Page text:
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Cloud storage 2013: Nirvanix dies, others bloom

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Dropbox for Business makes enterprise file sharing move with AD tie-in

Dropbox enterprise file-sharing service, now called Dropbox for Business, integrates with Active Directory and adds single sign-on (SSO).

Dropbox today took another step to make its file-syncing and file-sharing service ready for large companies, integrating Microsoft Active Directory and a single sign-on feature, while changing the name of its enterprise service from Dropbox for Teams to Dropbox for Business.

Integrating Microsoft Active Directory gives IT administrators the ability to centralize management for Dropbox, which employees frequently use to share files on desktop and mobile devices as part of the bring-your-own-device (BYOD) trend.

"[Active Directory] is the lynchpin for a lot of strong security needs," said Tido Carriero, Dropbox's leader of engineering. "This centralizes control for administrators so they don't have to create a separate account system for Dropbox. They can use Active Directory. They don't want to manually create and manage separate accounts."

Dropbox enhanced its enterprise file-sharing service in February with a redesigned console to give administrators deeper visibility into users' data usage and activity, which allows IT to monitor what devices are linked to the service and set sharing policies for third-party applications and Web sessions.

It also gave IT the ability to view activity, including member logins and team invitations, track IP address activity, set up private-link usage and generate audit reports through comma-separated values files.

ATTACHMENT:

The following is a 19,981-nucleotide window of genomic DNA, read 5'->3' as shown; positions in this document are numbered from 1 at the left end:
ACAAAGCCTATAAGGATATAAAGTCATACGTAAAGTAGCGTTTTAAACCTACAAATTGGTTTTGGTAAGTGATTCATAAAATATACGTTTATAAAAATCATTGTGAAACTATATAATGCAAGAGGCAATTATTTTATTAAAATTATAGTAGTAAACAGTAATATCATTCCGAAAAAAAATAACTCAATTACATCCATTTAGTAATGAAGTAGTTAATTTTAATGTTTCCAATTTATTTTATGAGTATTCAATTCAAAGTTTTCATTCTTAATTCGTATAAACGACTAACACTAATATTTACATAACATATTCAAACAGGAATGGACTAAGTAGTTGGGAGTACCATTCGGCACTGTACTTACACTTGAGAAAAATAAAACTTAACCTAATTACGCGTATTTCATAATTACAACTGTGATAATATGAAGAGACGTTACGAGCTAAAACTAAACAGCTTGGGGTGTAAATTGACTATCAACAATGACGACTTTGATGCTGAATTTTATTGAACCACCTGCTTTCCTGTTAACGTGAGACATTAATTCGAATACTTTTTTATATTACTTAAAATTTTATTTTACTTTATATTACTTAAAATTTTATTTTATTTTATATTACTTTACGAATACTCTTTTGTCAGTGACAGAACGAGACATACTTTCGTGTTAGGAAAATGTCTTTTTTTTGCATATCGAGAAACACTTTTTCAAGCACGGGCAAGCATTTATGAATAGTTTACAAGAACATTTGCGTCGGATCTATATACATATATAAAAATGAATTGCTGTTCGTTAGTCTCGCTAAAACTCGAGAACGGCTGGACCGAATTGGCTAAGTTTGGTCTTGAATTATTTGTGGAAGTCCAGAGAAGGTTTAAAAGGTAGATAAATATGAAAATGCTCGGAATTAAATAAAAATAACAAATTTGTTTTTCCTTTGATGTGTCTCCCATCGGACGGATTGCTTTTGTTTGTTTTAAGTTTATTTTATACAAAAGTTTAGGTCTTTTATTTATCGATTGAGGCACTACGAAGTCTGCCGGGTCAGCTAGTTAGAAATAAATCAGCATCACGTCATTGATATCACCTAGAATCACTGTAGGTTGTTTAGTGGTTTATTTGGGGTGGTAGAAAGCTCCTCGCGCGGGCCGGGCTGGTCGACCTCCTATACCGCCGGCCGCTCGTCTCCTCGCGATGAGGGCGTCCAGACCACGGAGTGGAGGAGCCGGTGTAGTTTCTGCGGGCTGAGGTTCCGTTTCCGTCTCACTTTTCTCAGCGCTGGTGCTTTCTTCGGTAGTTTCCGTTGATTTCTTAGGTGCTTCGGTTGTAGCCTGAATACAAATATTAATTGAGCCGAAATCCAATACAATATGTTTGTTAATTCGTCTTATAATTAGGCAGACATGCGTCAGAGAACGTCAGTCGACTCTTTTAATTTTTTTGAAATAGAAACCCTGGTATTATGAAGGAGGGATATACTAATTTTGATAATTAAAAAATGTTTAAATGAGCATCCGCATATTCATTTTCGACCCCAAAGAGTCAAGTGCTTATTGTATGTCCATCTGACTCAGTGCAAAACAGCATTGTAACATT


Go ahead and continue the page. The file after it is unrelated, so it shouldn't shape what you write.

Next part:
Carriero said integrating Active Directory into Dropbox for Business is the next step in making the service more secure and easier to manage for larger companies. The single sign-on (SSO) capability allows employees to use the company's centralized password authentication process for Dropbox accounts.

According to a blog posted by Anand Subramani, Dropbox's product manager, "SSO means fewer passwords to remember and one fewer step. Once logged into the system, there is no need to sign into Dropbox separately. For IT administrators, SSO means added security and additional management security. SSO gives administrators complete ownership of the authentication process and [allows them to] work with the company's existing password policies."

An Enterprise Strategy Group report published in August 2012 listed security for online file sharing as a priority for many companies.

"Organizations that have made the move to corporate-owned online file-sharing accounts, or are contemplating doing so, have a checklist of security features that they have identified as requirements for an online file-sharing solution," the report stated. "At the top of the list are basic security controls such as antivirus software, secure authentication of users and encryption of data in flight and at rest. Beyond these basics, IT teams want control of their online file-sharing operations. For example, they want to be able to access logs from the online file-sharing solution and remotely wipe users' endpoint devices if necessary."

Active Directory for Business will be available from Dropbox within the next month.

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Cloud storage 2013: Nirvanix dies, others bloom

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